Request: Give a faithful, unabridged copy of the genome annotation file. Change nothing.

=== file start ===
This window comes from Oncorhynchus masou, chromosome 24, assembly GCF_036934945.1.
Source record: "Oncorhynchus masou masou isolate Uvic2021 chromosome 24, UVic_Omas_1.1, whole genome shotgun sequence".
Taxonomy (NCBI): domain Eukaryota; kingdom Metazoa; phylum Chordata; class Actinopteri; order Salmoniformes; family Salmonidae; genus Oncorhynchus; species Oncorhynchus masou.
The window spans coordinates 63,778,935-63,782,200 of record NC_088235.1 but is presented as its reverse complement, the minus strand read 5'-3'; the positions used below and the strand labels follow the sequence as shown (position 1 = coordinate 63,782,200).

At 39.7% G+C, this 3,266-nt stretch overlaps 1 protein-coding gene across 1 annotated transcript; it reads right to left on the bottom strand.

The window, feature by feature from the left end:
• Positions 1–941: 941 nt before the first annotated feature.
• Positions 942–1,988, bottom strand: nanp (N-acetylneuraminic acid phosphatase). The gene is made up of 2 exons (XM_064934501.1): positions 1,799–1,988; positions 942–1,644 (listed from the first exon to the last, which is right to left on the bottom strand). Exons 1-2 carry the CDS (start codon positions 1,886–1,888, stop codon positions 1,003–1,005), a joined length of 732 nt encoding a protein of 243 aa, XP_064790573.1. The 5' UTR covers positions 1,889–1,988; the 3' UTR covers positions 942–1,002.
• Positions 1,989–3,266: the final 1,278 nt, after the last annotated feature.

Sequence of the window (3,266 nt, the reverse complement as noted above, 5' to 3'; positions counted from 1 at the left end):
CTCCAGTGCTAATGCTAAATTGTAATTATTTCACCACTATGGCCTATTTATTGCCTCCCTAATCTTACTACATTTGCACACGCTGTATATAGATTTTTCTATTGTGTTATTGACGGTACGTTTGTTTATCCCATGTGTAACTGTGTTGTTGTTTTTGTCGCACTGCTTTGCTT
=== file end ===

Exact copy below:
This window comes from Oncorhynchus masou, chromosome 24, assembly GCF_036934945.1.
Source record: "Oncorhynchus masou masou isolate Uvic2021 chromosome 24, UVic_Omas_1.1, whole genome shotgun sequence".
Taxonomy (NCBI): domain Eukaryota; kingdom Metazoa; phylum Chordata; class Actinopteri; order Salmoniformes; family Salmonidae; genus Oncorhynchus; species Oncorhynchus masou.
The window spans coordinates 63,778,935-63,782,200 of record NC_088235.1 but is presented as its reverse complement, the minus strand read 5'-3'; the positions used below and the strand labels follow the sequence as shown (position 1 = coordinate 63,782,200).

At 39.7% G+C, this 3,266-nt stretch overlaps 1 protein-coding gene across 1 annotated transcript; it reads right to left on the bottom strand.

The window, feature by feature from the left end:
• Positions 1–941: 941 nt before the first annotated feature.
• Positions 942–1,988, bottom strand: nanp (N-acetylneuraminic acid phosphatase). The gene is made up of 2 exons (XM_064934501.1): positions 1,799–1,988; positions 942–1,644 (listed from the first exon to the last, which is right to left on the bottom strand). Exons 1-2 carry the CDS (start codon positions 1,886–1,888, stop codon positions 1,003–1,005), a joined length of 732 nt encoding a protein of 243 aa, XP_064790573.1. The 5' UTR covers positions 1,889–1,988; the 3' UTR covers positions 942–1,002.
• Positions 1,989–3,266: the final 1,278 nt, after the last annotated feature.

Sequence of the window (3,266 nt, the reverse complement as noted above, 5' to 3'; positions counted from 1 at the left end):
CTCCAGTGCTAATGCTAAATTGTAATTATTTCACCACTATGGCCTATTTATTGCCTCCCTAATCTTACTACATTTGCACACGCTGTATATAGATTTTTCTATTGTGTTATTGACGGTACGTTTGTTTATCCCATGTGTAACTGTGTTGTTGTTTTTGTCGCACTGCTTTGCTT